JUPITER ISLAND, Fla. -- Even with four state-of-the-art practice greens a chip away from the second floor studio of his now completed $50 million Jupiter Island, Fla. singles pad, Tiger Woods has continued to tinker with his stroke near his home at the Isleworth Country Club outside Orlando.
No official timeline has been set for when the moving vans will travel to the new digs. But between the Masters next month and the U.S. Open in mid-June, Woods will likely move his home training grounds to the southern end of Jupiter Island.
How much of a welcome wagon he gets remains unknown.
During a break in preparations for this weekend's World Golf Championships at Doral, Woods said he's yet to get a reaction from his future neighbors about the backyard amenities.
"I haven't heard from the neighbors, but my staff is there every day tearing up the place," he said.
Meanwhile, Jupiter Island residents remain tight-lipped about their new neighbor, a reaction one normally encounters when asking residents of the uber-wealthy community about anyone who lives in their community of under 700.
And if you ask those who will loosely be able to call him a neighbor, the arrival of the international golf superstar, yet troubled, celebrity, is not a big deal.
Yes, some of the Woods' mystique has faded since it was first announced he was going to settle on the island, due in a large part to his personal life, which has been widely displayed across tabloid, Internet and celebrity-based TV shows since Thanksgiving weekend 2009.
Still, for some in the Hobe Sound ZIP code, they claim to be more interested in watching Woods play PGA events in South Florida -- such as last week's Honda Classic in Palm Beach Gardens, in which he has yet to participate -- than if he has finally settled into the 10,000-square-foot, two-story home.
Interest, they say, does comes from visitors, relatives and friends from the North, inquiring as to where Woods' home is located.
"A lot of tourists come down and want to know where Tiger's house is, but we don't really tell them," said Brad Beckett, a county lifeguard at Jupiter Beach Park. "We also get questions about (fellow golfer Greg) Norman's home, but I haven't heard anything negative about Tiger."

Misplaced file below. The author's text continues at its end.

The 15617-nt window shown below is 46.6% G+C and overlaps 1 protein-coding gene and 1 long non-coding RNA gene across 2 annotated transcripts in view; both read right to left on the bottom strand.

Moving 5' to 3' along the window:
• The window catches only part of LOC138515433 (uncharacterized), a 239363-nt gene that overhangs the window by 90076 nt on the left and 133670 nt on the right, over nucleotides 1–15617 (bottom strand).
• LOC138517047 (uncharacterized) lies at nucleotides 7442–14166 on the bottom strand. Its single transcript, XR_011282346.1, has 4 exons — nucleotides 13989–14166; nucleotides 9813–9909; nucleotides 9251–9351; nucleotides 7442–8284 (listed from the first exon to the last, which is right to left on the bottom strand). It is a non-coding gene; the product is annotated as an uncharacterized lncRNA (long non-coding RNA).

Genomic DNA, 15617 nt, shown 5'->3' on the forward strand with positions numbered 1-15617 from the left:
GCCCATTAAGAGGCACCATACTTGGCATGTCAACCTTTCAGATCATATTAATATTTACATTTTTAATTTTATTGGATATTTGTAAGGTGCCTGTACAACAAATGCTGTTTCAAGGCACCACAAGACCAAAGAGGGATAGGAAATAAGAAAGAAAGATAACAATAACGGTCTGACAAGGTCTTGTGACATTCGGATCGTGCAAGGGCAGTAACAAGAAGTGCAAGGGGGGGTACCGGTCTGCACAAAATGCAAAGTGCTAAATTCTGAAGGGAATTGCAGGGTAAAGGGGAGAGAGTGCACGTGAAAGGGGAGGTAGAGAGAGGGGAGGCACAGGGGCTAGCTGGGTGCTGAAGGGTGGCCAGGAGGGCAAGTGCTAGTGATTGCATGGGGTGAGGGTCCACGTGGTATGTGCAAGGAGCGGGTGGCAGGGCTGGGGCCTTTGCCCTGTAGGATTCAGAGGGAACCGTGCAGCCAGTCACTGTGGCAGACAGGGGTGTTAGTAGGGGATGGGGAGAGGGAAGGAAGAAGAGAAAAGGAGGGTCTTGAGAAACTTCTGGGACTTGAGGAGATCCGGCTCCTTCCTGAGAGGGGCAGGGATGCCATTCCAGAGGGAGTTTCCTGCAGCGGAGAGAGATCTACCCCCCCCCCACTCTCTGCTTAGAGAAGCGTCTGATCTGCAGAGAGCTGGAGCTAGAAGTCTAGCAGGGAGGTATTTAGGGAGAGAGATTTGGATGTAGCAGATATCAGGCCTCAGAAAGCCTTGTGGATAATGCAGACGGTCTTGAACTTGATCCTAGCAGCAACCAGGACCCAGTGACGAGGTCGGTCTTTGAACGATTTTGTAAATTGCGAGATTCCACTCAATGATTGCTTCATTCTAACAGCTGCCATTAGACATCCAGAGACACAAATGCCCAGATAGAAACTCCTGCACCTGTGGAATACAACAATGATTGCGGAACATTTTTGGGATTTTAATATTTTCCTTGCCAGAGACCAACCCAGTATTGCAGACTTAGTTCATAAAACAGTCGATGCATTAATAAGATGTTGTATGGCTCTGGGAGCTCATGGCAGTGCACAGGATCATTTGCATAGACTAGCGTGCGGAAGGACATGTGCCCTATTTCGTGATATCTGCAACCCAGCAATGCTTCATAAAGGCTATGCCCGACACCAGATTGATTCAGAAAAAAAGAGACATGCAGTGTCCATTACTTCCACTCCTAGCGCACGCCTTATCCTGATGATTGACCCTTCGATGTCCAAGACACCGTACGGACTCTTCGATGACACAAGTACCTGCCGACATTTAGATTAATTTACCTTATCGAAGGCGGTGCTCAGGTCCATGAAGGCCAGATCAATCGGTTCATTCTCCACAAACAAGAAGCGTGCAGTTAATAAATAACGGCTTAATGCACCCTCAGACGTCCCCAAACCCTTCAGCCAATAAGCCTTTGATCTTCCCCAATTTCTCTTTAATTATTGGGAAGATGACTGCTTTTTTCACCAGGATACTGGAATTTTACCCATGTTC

Pat Martin, a Hobe Sound native whose family owns the full-service Diamond Transfer and Garage the northern entrance to Jupiter Island, said he has heard little about Woods living in the area.
"But I try to stay away from that kind of stuff," Martin said.
Others are a little more hopeful Woods will spend time on the mainland, or at least spread some money in the unincorporated area outside the town.
"I wish he would buy some flowers from me, I hear he has a lot of girlfriends," said Monica Bojorges, owner of Zelda's Fine Flowers in Hobe Sound.
With the move, the charitable efforts of the Tiger Woods Foundation will "no doubt" also be landing in the Martin County area, Woods said.
"We are certainly expanding and that's certainly one of the sites we are looking at," Woods said. "We are doing some pretty neat things coming up in the future, so that's certainly going to be a topic of discussion and already has been."
He didn't address if Tiger Woods Design, or any of his other corporate efforts would also follow from central Florida to the Treasure Coast, when asked.
Woods has already been good for the economy. His property was billed nearly $600,000 in city, county and school district taxes last year and local business leaders say the work on his home, along with the home of singer Celine Dion, helped keep many South County contractors afloat through the economic downturn.
Jennifer Ferrari, executive director of the Hobe Sound Chamber of Commerce, said she expects Woods will want privacy just like his neighbors.
"He can live anywhere in the world he'd like and he's chosen Jupiter Island. He's chosen the beauty and the peace and the solitude that the island has to offer," Ferrari said. "I think he will blend in beautifully with the neighborhood, I really don't think it's going to be an issue."
Besides, he's just one of a growing number of celebrities to find the island a far less brash alternative to Palm Beach.
"I mean we've got Celine and her water park, so it's a new day over there," Ferrari said. "The celebrities are wanting to move to the island because they want to solitude and privacy and they know the island will offer that."
Appraised value: $35,132,660
Overall taxes: $595,797.23
Childrens Services Council:$12,377.24
Florida Inland Navigation: $1,212.08
School district: $244,382.79
South Florida Water Management: $21,922.78
Jupiter Island: $118,892.44
Status of bill: Paid in full, Nov. 2010